You also need to keep in mind the effects of modifications you’ve done to the car. If your car suffers from poor front end geometry, a very large, high-rate bar is often used as a bandage to inhibit individual wheel movement and body roll. If your car is lucky enough to have fairly good geometry, or if you’ve taken meaningful steps to correct poor geometry, then you are likely much better off with a more-moderate-rate bar. The huge, high-rate bar only causes what could be a nice balanced car to push and feel less responsive. If your car is an elbow-out-the-window cruiser, you’ll probably enjoy the slightly smoother ride of a moderate-rate bar.
On the other hand, if you’re into serious handling, autocross, or track days, you may want a high-rate front bar, which you then match with a comparable high-rate rear bar to balance the car. If you’re in doubt, call a few manufacturers or well-informed retailers, tell them your combination, and get their recommendations.
Once you select the size and relative rate of your front sway bar, you need to match up a rear bar to complete the package. Again, look at your combination and select accordingly. If your spring rates are well matched, front and rear, and you selected a moderate-rate front bar, then select either a comparable rear bar or an adjustable-rate rear bar. Note that you want to select the bar by rate, not just diameter. Some bars (such as those on GM A-body and G-body, Ford Fox body, etc.) have unusual factory mounting that makes the rear bars very inefficient, so a large bar still contributes little useable rate. On some cars, the rate can be as little as one-quarter the size of the same-diameter bar mounted with conventional links. (See Chapters 8, 9, and 10 for more details.)
If you’re lucky enough to have adjustable-rate sway bars available for your application, always start out with them in the softest position. Typically, these bars use a change in end link position to alter the motion ratio of the bars in order to effect rate change. The softest position is the one farthest from the transverse (or torsion bar) segment of the bar. Once set, put some seat time in to get a feel for how the car behaves and let this be your baseline for continued tuning. I cover this more completely in the Appendix, but for now just start easy and work your way up to the higher rates.
Sway bars have various options for types of end links. For many years, most factory links used rubber bushings and washers sandwiching the lower A-arms or frame mounts and the flattened ends of the sway bars. The link portion was formed by a long bolt with a separate tubular sleeve in the center. These work okay in stock applications, allowing some deflection to prevent binding or breakage, but they allow much lost motion due to bushing deflection.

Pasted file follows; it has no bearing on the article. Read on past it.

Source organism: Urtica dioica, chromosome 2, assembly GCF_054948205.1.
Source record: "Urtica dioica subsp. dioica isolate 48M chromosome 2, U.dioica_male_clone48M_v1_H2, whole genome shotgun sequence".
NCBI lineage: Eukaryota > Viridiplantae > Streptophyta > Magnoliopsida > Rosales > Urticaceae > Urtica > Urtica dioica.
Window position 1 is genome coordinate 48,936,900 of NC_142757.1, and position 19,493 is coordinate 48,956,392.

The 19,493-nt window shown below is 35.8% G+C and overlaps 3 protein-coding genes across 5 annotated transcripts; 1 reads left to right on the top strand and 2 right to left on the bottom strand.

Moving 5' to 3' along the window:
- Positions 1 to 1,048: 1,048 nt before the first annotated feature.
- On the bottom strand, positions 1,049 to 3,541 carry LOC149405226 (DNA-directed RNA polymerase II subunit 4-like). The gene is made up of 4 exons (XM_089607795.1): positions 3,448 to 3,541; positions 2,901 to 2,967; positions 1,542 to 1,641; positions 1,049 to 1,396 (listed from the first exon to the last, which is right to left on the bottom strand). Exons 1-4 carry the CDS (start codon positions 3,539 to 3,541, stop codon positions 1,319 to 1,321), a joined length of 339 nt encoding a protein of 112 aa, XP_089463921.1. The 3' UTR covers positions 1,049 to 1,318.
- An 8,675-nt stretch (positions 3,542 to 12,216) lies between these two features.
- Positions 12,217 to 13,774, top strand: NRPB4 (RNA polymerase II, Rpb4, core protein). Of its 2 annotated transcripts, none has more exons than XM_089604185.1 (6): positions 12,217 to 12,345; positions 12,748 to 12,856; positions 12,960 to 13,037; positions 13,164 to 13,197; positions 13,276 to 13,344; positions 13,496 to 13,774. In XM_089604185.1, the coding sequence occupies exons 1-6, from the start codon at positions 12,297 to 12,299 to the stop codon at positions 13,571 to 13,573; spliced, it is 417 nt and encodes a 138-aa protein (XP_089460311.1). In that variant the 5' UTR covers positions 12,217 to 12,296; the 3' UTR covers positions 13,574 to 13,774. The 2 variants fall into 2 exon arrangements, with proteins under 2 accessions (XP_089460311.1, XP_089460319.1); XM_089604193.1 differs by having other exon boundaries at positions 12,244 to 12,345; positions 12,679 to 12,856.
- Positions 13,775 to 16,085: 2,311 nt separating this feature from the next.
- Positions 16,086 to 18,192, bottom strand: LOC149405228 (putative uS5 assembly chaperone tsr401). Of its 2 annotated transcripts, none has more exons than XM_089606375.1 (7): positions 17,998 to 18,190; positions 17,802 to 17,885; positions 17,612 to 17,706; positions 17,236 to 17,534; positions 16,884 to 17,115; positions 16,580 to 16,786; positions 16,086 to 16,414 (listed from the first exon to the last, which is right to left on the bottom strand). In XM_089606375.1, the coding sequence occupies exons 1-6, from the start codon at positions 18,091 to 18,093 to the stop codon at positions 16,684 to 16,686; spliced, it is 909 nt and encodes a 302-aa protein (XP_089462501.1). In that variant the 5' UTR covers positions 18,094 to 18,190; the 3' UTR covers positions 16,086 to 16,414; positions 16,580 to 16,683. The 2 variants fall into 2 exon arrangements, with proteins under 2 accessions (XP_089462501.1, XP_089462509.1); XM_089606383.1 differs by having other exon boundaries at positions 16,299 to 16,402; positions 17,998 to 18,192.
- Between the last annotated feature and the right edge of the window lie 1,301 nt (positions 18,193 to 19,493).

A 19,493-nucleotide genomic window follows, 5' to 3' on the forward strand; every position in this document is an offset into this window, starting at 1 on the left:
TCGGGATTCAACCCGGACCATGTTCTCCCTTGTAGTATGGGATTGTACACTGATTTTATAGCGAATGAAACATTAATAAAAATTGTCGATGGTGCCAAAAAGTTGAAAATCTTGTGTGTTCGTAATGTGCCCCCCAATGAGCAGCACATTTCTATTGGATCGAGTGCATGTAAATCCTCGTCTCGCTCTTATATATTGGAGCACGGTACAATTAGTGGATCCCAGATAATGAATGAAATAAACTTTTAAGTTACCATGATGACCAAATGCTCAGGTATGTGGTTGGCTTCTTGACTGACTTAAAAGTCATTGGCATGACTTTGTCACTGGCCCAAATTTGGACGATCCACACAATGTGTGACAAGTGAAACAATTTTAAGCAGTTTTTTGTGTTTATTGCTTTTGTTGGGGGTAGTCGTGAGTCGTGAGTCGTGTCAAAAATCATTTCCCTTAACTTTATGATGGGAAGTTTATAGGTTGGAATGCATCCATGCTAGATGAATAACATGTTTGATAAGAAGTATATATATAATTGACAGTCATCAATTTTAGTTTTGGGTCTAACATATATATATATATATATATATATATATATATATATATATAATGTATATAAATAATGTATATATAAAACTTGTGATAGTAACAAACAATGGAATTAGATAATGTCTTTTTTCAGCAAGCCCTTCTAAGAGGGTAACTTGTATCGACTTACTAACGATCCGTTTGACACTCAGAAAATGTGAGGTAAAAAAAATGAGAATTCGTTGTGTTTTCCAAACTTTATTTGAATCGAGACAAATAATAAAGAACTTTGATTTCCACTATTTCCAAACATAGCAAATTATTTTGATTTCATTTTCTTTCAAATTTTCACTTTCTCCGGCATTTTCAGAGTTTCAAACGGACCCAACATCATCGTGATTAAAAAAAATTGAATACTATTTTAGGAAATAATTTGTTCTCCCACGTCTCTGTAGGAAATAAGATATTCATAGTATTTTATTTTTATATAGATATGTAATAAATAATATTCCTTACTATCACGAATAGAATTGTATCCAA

Another option was to use the same end link, but polyurethane bushings. This format causes less lost motion and (if properly used) not much more binding. Factory cars eventually went to a ball socket or tie-rod-end-style configuration. This design has very little deflection and articulates smoothly. Several major auto manufacturers have had durability issues with them, though. Just ask a dealership mechanic how many he’s had to replace. This is not due to a configuration issue. Rather, it’s a build quality issue; the lowest bidder tends to get the job. This can make choosing a bar with this type of end link a bit of a gamble.
On the other hand, race cars have mostly gone to a Heim-joint spherical-bearing end configuration. This offers high strength and excellent articulation. The normal caveats about running exposed high-precision bearings on the street do apply here, but at least in this application they’re under much lower stress than on a suspension arm. At least be sure to run Teflon-lined Heim joints and expect to replace them eventually, when they start to loosen up and make noise. On an occasionally used, fair-weather-only car, they may last as long as you own it. Some manufacturers have also developed their own end link configurations, like Hellwig’s hourglass bushing links. These use poly bushings that can be greased during installation. Their unique shape allows for 10 degrees of free lateral articulation without binding and smooth, quiet operation. These seem to hold up very well even on desert racing trucks.